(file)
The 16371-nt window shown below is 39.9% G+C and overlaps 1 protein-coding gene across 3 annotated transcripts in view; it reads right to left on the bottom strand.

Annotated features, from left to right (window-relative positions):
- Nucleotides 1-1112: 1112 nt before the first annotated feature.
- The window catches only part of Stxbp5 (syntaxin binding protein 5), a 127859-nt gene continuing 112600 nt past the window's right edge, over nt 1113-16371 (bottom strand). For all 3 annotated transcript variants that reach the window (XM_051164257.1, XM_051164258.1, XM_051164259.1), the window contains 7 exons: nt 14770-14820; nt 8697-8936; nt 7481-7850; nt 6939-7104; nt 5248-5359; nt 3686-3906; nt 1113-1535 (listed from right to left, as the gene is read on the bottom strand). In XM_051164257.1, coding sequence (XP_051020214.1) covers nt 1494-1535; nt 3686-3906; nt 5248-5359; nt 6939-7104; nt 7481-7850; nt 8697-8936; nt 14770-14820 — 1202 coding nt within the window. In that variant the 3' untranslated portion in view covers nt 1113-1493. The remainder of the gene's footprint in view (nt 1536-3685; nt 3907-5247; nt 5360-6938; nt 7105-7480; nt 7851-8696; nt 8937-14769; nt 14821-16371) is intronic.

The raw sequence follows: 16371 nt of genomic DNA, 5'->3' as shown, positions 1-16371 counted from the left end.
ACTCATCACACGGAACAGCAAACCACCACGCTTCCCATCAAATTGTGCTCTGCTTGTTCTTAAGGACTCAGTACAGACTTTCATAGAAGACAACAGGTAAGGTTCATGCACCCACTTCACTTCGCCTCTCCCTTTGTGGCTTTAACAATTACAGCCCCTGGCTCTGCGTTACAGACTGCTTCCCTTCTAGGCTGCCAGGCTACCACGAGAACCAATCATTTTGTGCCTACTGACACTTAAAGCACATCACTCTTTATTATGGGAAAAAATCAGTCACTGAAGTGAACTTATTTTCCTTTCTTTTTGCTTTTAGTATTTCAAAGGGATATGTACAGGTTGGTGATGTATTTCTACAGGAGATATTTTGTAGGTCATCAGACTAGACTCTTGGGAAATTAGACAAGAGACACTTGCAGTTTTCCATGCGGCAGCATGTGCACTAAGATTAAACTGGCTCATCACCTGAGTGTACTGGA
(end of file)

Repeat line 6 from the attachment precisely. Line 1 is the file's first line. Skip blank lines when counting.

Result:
ACTCATCACACGGAACAGCAAACCACCACGCTTCCCATCAAATTGTGCTCTGCTTGTTCTTAAGGACTCAGTACAGACTTTCATAGAAGACAACAGGTAAGGTTCATGCACCCACTTCACTTCGCCTCTCCCTTTGTGGCTTTAACAATTACAGCCCCTGGCTCTGCGTTACAGACTGCTTCCCTTCTAGGCTGCCAGGCTACCACGAGAACCAATCATTTTGTGCCTACTGACACTTAAAGCACATCACTCTTTATTATGGGAAAAAATCAGTCACTGAAGTGAACTTATTTTCCTTTCTTTTTGCTTTTAGTATTTCAAAGGGATATGTACAGGTTGGTGATGTATTTCTACAGGAGATATTTTGTAGGTCATCAGACTAGACTCTTGGGAAATTAGACAAGAGACACTTGCAGTTTTCCATGCGGCAGCATGTGCACTAAGATTAAACTGGCTCATCACCTGAGTGTACTGGA